• Major Motoko Kusanagi from Ghost in the Shell.

Comic Books

  • Cyclops, leader of the X-Men. Even though some think he acts like a Knight Templar dick, you have to pity this guy. Starters he lost his family in a plane crash where he and his brother were the only known survivors; said brother would then be adopted and taken away from him, leaving him alone in a Crapsack of an orphanage where he was bullied by other children and tortured/experimented on by Mister Sinister. He can’t control his powers. His first two wives turned crazy and evil with one of them resurrecting and dying over and over. Not to mention he's been Mind Raped a number of times. Yet he never complains, ever.
  • Batman just embodies this trope. First his parents are killed before his eyes, and then his sidekick and ward, Jason Todd, is brutally murdered by none other than the Joker. But Batman never complains- If he did, he wouldn't be Batman.
  • Massively subverted with Superman. A lot of people think he's a poor beleaguered orphan who must be haunted by his destroyed planet and species, is probably horribly lonely and has no social life, is driven to save the world by serious guilt issues, and hides his broken heart behind his colorful costume. Actually, he's a jolly, happy-go-lucky guy who not only can't remember jack about his birth planet, but has actually never experienced any truly horrible personal tragedies, helps people for no reason whatsoever (other than the fact that it feels good) and is surrounded at all times by an awesome wife, a supportive family, loads of friends both hero and civilian, an adoring home city, and a highly enjoyable job that has won him Pulitzer prizes. So much for that whole dreamy tragic hero fantasy.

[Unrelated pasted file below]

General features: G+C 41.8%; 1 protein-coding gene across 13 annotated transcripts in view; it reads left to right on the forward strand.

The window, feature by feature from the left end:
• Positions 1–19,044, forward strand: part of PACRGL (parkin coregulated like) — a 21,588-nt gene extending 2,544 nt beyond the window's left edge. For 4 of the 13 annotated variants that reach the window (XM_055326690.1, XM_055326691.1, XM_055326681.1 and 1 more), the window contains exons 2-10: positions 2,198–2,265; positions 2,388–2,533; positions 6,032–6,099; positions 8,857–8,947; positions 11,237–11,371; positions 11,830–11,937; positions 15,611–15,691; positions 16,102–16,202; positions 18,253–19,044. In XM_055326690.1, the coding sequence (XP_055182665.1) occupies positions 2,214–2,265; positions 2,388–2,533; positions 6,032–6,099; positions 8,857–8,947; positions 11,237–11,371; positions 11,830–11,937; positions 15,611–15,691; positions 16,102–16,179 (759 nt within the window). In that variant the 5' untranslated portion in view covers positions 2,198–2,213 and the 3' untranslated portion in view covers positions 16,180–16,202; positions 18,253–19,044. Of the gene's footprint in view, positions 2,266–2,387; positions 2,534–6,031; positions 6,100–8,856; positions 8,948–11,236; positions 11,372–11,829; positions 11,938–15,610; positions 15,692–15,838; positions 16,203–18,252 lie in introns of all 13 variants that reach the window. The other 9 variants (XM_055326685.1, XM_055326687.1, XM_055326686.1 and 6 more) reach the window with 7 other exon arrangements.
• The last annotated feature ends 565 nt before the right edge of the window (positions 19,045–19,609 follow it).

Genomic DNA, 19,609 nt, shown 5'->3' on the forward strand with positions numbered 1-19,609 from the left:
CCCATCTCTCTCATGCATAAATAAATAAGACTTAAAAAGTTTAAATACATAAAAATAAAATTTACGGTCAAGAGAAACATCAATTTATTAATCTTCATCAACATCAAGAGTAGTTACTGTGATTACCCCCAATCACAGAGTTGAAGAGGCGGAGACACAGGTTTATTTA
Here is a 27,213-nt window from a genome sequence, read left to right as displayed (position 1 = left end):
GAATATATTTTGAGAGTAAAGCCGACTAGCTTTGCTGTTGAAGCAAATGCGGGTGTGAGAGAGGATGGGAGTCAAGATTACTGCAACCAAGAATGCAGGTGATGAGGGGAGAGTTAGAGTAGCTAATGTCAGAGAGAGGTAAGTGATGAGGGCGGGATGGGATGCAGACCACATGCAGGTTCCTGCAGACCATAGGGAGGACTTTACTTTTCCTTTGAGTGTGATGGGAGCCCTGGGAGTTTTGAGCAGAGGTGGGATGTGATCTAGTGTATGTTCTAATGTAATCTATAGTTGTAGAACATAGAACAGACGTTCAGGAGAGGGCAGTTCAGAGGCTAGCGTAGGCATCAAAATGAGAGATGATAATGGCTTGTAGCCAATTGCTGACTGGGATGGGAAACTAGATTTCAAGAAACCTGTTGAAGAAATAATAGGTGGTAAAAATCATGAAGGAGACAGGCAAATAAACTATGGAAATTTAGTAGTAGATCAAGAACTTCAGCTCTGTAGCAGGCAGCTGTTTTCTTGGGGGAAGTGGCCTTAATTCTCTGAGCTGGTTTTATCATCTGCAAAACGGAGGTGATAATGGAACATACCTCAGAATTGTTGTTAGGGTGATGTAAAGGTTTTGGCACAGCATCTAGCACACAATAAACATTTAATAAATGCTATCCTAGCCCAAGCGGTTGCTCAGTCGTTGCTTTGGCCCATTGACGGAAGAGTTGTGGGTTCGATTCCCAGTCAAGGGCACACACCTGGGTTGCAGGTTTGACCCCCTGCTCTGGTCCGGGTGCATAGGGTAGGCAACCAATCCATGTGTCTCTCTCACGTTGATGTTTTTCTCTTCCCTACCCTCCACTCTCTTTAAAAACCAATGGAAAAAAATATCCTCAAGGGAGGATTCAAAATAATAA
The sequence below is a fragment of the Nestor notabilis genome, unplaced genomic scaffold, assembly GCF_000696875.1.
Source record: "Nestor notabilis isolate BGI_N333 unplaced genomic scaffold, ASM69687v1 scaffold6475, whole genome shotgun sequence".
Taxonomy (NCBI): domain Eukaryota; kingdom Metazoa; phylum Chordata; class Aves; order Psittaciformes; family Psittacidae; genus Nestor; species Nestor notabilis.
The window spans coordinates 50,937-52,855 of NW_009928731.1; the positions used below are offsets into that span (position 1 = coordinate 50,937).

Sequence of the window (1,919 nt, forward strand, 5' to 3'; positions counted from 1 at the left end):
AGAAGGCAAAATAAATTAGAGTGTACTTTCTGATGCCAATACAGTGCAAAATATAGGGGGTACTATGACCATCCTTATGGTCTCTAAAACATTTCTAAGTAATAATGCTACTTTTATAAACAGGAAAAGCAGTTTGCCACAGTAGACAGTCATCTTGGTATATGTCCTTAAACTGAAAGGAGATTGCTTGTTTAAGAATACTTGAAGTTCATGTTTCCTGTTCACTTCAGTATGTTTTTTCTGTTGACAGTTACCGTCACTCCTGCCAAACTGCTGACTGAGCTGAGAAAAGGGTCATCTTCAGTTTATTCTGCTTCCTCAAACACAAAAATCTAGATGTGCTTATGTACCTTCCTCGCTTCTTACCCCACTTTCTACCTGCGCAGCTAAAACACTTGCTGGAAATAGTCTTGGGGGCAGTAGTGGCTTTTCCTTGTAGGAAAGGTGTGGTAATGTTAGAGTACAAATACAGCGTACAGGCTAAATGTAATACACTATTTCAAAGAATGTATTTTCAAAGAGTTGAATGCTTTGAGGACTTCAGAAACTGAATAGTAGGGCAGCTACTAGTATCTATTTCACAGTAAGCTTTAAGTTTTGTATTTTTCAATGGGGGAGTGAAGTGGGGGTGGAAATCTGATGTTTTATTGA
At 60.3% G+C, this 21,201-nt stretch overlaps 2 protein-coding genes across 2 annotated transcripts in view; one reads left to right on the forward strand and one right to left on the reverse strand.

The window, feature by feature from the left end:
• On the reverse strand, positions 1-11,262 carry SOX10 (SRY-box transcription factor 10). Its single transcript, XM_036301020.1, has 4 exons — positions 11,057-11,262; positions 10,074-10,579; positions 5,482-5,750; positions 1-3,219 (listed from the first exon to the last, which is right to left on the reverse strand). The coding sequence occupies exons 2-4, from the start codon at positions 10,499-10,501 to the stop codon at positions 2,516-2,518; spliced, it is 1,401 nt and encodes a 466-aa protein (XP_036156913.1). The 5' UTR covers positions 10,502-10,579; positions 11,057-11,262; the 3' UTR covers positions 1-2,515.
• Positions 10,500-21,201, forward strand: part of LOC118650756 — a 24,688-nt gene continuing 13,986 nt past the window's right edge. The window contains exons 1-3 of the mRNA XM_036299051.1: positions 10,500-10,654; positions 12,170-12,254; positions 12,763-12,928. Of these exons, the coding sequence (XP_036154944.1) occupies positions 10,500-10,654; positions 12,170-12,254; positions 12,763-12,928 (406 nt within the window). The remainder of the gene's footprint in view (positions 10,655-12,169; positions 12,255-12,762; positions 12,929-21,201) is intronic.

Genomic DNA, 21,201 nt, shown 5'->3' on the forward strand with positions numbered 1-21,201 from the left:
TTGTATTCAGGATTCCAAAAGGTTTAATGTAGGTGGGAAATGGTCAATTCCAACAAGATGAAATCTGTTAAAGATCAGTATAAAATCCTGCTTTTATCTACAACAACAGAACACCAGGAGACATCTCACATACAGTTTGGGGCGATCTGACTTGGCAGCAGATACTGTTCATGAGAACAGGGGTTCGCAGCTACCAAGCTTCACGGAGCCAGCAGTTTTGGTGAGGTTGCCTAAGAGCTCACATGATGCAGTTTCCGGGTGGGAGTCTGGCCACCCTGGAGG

• "Never experienced any truly horrible personal tragedies" would be false as most media adaptation will go with him losing his father. Though it happens when he is an adult. Still sad though.

Fan Works

Films -- Animation

  • Chuckles the Clown from Toy Story 3, a perpetually frowning clown doll who used to be friends with Lotso the bear and Big Baby, before they were accidentally abandoned by their owner. Chuckles was fortunate enough to be taken in by a new kid, but feels sorry for the embittered shell his former friend Lotso has become.
    • At the end, when he sees a picture Bonnie (the girl he belongs to) drew of him, he smiles for the first time, realizing that he is indeed loved.

Films -- Live Action

  • As of Star Trek, both versions of Spock.
  • The Sound of Music: Captain Von Trapp.
  • After Wash's death in Serenity, Zoe becomes this (even in-universe, look at Kaylee's face when Zoe says Wash isn't coming). Until the Reavers arrive, and then she goes into creepy Tranquil Fury mode and engages them in hand-to-hand combat, almost getting herself killed in the process, which horrifies even Jayne with the sheer death wish of the move.
  • Aicha in Fighter. Despite everything, she tries to keep her traditional place in the family.
  • Princess Leia Organa in Star Wars.


  • Aragorn in The Lord of the Rings. Family? Dead. The culture of his birthright? Declining steeply. Hope of success? Virtually zero. Chances of marrying his true love? As low as previous, because his success would itself be bride-price. Complaints? None.
    • The hobbits are also written this way, always keeping a cheerful face for everyone despite the fact that they are all in way over their heads.